Have you been keeping track of the Greek economy?
It started in April of 2010 when the country’s debt was beginning to spiral out of control. So the IMF stepped in and provided them with a 45 billion euro bailout package.
After this, Greek government officials began to implement austerity measures.
This is from Greece’s wiki: On a poll published on 18 May 2011, 62% of the people questioned felt that the IMF memorandum that Greece signed in 2010 was a bad decision that hurt the country, while 80% had no faith in the Minister of Finance, Giorgos Papakonstantinou, to handle the crisis. EvangelosVenizelos replaced Mr. Papakonstantinou on June 17. 75% of those polled gave a negative image of the IMF, and 65% feel it is hurting Greece’s economy. 64% felt that the possibility of bankruptcy is likely, and when asked about their fears for the near future, polls showed a fear of: unemployment (97%), poverty (93%) and the closure of businesses (92%).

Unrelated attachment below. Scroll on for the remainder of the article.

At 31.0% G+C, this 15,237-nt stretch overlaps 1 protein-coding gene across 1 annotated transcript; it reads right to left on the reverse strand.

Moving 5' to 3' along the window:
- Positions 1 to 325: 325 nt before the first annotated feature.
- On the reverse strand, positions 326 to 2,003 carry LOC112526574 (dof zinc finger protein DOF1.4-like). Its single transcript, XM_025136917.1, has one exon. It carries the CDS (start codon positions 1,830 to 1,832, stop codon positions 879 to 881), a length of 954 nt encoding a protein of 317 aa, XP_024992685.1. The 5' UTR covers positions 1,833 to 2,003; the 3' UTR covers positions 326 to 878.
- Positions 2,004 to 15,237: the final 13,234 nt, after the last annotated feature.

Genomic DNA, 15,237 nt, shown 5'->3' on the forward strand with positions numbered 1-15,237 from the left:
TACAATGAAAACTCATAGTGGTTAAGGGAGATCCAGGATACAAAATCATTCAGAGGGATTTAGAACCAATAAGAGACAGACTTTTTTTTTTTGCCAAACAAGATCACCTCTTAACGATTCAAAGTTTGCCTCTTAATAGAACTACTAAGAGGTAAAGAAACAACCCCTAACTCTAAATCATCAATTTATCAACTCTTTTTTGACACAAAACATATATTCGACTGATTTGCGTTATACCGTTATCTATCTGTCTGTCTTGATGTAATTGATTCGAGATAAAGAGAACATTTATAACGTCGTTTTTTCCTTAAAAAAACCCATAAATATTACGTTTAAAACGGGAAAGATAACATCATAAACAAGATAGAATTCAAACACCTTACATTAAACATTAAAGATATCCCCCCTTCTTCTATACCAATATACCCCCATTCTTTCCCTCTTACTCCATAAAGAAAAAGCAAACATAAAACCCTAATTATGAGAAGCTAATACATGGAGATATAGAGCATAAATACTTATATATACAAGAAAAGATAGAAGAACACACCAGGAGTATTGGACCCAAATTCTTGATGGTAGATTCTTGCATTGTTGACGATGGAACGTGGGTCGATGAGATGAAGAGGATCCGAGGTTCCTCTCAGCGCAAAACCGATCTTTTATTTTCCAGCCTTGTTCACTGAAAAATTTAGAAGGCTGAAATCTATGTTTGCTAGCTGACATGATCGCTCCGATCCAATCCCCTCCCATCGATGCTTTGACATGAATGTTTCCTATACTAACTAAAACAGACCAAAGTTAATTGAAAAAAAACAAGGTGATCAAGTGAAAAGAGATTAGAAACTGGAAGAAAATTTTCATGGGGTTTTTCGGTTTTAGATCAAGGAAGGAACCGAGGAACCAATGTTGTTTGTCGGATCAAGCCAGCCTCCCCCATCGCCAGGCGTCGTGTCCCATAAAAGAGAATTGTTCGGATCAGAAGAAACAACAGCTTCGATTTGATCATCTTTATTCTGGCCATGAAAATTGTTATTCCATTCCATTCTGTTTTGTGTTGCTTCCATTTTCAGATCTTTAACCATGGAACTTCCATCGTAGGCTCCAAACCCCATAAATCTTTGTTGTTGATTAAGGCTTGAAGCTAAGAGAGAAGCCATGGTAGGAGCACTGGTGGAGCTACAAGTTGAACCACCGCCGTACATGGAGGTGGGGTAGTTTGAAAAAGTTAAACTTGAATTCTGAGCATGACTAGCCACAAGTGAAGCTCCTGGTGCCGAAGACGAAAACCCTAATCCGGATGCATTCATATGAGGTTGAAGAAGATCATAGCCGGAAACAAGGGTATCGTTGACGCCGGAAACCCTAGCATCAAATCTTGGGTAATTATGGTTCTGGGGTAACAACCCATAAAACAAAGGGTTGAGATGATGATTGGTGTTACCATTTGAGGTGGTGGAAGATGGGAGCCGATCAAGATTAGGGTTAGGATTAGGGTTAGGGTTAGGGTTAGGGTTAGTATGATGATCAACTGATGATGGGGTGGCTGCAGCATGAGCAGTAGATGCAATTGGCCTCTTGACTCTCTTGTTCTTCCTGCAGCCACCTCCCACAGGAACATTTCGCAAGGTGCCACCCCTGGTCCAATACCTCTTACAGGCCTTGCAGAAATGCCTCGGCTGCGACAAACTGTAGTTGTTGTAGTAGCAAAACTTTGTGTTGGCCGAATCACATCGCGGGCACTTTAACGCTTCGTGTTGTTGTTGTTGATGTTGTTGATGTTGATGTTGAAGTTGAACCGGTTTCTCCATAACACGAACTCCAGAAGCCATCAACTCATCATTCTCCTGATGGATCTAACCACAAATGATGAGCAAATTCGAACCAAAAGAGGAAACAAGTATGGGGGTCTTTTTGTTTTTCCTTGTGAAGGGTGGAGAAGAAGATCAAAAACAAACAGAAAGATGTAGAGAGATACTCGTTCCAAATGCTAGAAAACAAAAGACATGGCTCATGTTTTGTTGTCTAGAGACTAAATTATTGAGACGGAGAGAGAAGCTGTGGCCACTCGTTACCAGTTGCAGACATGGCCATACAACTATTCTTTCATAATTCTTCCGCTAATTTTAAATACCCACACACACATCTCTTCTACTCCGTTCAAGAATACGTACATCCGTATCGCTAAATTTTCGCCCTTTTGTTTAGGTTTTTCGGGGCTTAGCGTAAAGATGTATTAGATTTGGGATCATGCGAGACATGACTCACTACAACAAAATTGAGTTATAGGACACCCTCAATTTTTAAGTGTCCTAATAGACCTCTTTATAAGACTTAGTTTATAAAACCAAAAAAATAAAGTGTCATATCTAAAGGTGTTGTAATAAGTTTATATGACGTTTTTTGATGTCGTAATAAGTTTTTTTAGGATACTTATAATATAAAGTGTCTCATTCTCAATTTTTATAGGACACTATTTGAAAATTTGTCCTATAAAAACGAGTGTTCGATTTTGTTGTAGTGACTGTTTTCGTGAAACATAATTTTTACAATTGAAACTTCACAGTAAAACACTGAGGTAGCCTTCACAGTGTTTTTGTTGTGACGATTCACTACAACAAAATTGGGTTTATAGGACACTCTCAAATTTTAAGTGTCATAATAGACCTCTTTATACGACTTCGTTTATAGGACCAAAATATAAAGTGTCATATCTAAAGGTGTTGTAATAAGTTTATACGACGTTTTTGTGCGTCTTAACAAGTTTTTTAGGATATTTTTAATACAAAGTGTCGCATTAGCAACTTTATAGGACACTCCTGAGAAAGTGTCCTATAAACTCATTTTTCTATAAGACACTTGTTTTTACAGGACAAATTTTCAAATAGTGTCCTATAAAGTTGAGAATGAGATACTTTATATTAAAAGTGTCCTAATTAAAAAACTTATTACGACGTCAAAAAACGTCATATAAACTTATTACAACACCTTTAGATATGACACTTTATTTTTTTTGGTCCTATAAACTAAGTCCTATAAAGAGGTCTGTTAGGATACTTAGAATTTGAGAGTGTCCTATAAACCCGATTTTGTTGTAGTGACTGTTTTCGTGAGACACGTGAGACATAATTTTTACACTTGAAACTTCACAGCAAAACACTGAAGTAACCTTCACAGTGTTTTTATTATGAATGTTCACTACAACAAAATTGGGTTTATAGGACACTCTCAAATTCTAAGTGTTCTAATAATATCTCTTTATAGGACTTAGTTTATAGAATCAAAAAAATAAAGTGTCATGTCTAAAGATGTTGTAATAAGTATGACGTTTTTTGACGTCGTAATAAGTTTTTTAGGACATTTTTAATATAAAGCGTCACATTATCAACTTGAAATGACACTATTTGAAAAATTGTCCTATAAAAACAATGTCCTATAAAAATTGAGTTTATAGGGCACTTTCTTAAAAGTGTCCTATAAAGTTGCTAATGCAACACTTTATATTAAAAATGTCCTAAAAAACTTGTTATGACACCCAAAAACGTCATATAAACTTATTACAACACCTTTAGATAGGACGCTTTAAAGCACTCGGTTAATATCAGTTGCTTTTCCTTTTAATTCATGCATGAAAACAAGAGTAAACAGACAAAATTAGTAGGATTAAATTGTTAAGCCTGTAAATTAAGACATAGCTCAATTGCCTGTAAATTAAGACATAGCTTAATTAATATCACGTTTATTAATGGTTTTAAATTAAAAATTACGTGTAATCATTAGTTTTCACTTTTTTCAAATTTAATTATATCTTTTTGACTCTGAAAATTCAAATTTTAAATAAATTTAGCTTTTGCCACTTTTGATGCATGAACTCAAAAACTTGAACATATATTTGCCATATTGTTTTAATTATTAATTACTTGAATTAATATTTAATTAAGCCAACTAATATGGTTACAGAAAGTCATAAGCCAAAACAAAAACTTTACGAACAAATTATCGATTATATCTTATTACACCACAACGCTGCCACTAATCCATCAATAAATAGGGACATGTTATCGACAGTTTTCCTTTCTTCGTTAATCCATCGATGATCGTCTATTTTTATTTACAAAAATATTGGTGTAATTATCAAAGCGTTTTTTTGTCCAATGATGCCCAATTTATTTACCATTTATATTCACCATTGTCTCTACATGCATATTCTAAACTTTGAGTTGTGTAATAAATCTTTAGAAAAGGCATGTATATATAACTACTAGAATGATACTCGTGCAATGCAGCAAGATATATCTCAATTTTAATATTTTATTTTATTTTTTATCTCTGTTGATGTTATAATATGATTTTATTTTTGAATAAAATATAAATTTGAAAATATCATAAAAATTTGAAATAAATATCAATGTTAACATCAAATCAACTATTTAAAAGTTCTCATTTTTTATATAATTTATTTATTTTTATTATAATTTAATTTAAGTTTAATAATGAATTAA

The Greek public is still in the streets and their austerity protests still have violence as a prominent feature.
The next step for government officials is to accept another EU/IMF “stimulus package.” It seems like many people see this as another quick fix and they want no part of it.
The Communist party of Greece recently seized the Acropolis and tried to rally people to their cause. I’m not sure that Marxist ideology is a solution for anyone any more – but it is still preferable to capitalism.
Greek government officials are trying to pass a bill that will accept another IMF stimulus package which will help the country from defaulting on their debt. If the protesters are successful then Greece will default. The implications to the rest of the European economy then will likely be profound and will ultimately effect countries beyond the European Union.
I maintain that we need a global Jubilee Year where all debt is canceled and we as a human species can re-evaluate our “progress” and our goals.